• The meeting is the starting point for the day, afterwards everyone feels energized and can start working right away
  • Ends with a punch that marks the end of the meeting and the start of the day*

* The team has dumbells by the scrum board. The rule is that if you feel the current speaker is monopolizing the meeting, you can hand the speaker a dumbell. Now the speaker can keep talking only as long as they can hold up the dumbbell with an outstretched arm.

The Product Owner team

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In my opinion, the Product Owner (PO) role is the most demanding one in Scrum, since the PO needs to have so many talents and you rarely find all of them in one single person.

You need to know

  • the business (what makes money for the company)
  • the end users (what makes them spend their money)
  • the stake holders (what drives them)
  • the development team (how software is made).

You also need to know how to translate all of the above into user stories. On top of that, many POs are also responsible for finding funding for their product and development team within the company.

It’s very difficult to find one single person that does all this well, so in my current team we formed a PO team instead.

Our Product Owner team consist of two people: a business analyst and a project manager. This has turned out to be a really good combination.

The business analyst specializes in turning customer and stake holder needs into requirements. In our case, requirements are expressed as user stories, usually in the popular form “As a <role> I want to <do something>, so that <explanation why>”. Writing   user stories doesn’t come naturally to everyone, it requires practice and skills, so it’s really good to have the business analyst working with the stake holders documenting requirements this way.

To be able to write consistent user stories, our business analyst, working with the stake holders,  has made a domain model explaining all the concepts used and their relations. This model is not a data model for implementation, it’s more of a dictionary defining what we mean when we discuss various aspects of the application. This has proven to be very useful.

In essence, in our PO team our business analyst is responsible for the content of the product backlog. Every time requirements are captured and put into user stories they are reviewed (or written) by him.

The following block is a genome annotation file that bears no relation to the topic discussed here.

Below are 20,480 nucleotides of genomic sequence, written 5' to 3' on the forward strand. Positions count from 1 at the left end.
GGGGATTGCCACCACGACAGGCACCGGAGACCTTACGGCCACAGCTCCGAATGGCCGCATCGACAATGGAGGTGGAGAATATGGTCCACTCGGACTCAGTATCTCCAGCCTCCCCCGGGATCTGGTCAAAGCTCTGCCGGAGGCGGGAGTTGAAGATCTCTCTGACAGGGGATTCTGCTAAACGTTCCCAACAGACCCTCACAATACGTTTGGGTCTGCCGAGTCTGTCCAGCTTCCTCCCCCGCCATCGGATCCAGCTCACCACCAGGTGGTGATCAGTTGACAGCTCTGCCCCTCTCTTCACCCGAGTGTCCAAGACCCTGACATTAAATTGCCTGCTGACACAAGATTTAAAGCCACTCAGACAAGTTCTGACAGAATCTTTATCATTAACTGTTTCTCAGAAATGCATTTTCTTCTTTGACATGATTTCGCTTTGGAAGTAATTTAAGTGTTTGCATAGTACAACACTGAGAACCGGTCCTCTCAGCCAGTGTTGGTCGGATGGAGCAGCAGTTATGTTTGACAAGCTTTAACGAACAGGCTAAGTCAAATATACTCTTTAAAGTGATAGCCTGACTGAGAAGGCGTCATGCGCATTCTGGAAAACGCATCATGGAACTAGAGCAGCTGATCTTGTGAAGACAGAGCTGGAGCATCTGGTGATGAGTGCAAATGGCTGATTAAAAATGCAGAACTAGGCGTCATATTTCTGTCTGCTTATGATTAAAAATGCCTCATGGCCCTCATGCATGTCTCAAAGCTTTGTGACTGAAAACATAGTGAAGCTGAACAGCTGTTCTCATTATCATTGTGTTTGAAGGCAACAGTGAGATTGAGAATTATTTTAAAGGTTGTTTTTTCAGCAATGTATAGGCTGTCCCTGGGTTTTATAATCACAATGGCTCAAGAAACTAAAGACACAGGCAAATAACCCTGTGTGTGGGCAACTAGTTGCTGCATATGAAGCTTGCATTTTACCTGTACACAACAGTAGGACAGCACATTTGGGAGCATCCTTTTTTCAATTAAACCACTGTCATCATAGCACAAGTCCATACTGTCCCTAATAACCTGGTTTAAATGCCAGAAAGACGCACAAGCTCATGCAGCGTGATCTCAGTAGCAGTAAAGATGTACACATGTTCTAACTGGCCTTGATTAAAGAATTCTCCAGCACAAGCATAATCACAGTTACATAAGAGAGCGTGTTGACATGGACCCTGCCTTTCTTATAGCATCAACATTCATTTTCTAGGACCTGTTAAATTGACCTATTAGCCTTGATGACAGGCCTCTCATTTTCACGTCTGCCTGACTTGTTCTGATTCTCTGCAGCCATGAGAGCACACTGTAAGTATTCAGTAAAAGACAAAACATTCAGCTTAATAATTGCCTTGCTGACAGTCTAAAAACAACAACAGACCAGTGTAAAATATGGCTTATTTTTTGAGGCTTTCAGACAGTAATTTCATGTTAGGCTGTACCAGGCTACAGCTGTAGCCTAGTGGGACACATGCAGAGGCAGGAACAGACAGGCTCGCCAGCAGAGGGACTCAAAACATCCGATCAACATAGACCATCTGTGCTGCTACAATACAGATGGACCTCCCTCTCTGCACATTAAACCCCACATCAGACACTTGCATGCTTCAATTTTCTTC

The project manager in the PO team also works with the stake holders, but discusses priorities, funding and external dependencies (such as roll out of new functionality in the organization). This requires a different set of skills compared to doing business analysis. This is about in which order and when things are done and delivered.

In essence, in our PO team, the project manager is responsible for the release plan in the product backlog as well as ensuring funding for the user stories. In this organization it’s the stake holders that have the budget and not the PO.

Our PO team works in pairs having two different types of backlog grooming meetings with the stake holders every week.

The first meeting is about the content of the product backlog. They go through all the user stories clarifying, adding and removing stories as new opportunities come up and other become obsolete.

The second meeting is about prioritizing the product backlog and making a release plan for the next three sprints. Market windows, campaigns and product launches are taken into account when creating an absolute priority for each user story (that will last at least until the next meeting).

As I have described in an earlier post, the product backlog is posted on a wall and stored electronically in a PowerPoint document.

Having the PO team working as a pair has proven to be very successful. Each member contributes with his skills and as we know from pair programming two heads think better than one.

Q: Who has the final word about the priorities?
A: The project manager, since he is responsible for the release plan and funding.

Q: Are the ever confilcts between the two?
A: Not more than usual when two people discuss.

Q: If the team receives a task/user story by someone outside the sprint, who do they talk to?
A: The project manager, since it’s a priority issue and it affects the current sprint and the release plan.


Agile Israel slides

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Here are the slides from my two presentations at Agile Israel 2011. Thanks for attending!

Upcoming Kanban & Lean & Agile events

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Here are some fun workshops that I will be co-teaching during the next few months. Join us! For more info see www.crisp.se.

Kanban Applied
co-teaching with Mattias Skarin, March 22-23.
Mattias is a colleague & lean/agile coach, he co-authored my book "Kanban and Scrum, making the most of both".
(details & registration here)

Certified ScrumMaster & Agile Fundamentals
co-teaching with Alistair Cockburn, April 6-8 (3 days).
Alistair is co-author of the Agile Manifesto and has written a number of books, including "Agile Software Development – the cooperative game".
(details & registration here)

Certified ScrumMaster
co-teaching with Jeff Sutherland, April 28-29.
Jeff created Scrum and co-authored the Agile Manifesto.
(details & registration here)

Leading Lean SW Development
co-teaching with Tom & Mary Poppendieck, May 19-20.
Tom & Mary coined the term "Lean Software Development" and have written 3 famous books on the topic.
(details & registration here)

Scrum and XP – Beyond the trenches

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Here are the slides from my presentation "Scrum and XP – Beyond the trenches" at JFokus. Thanks for coming!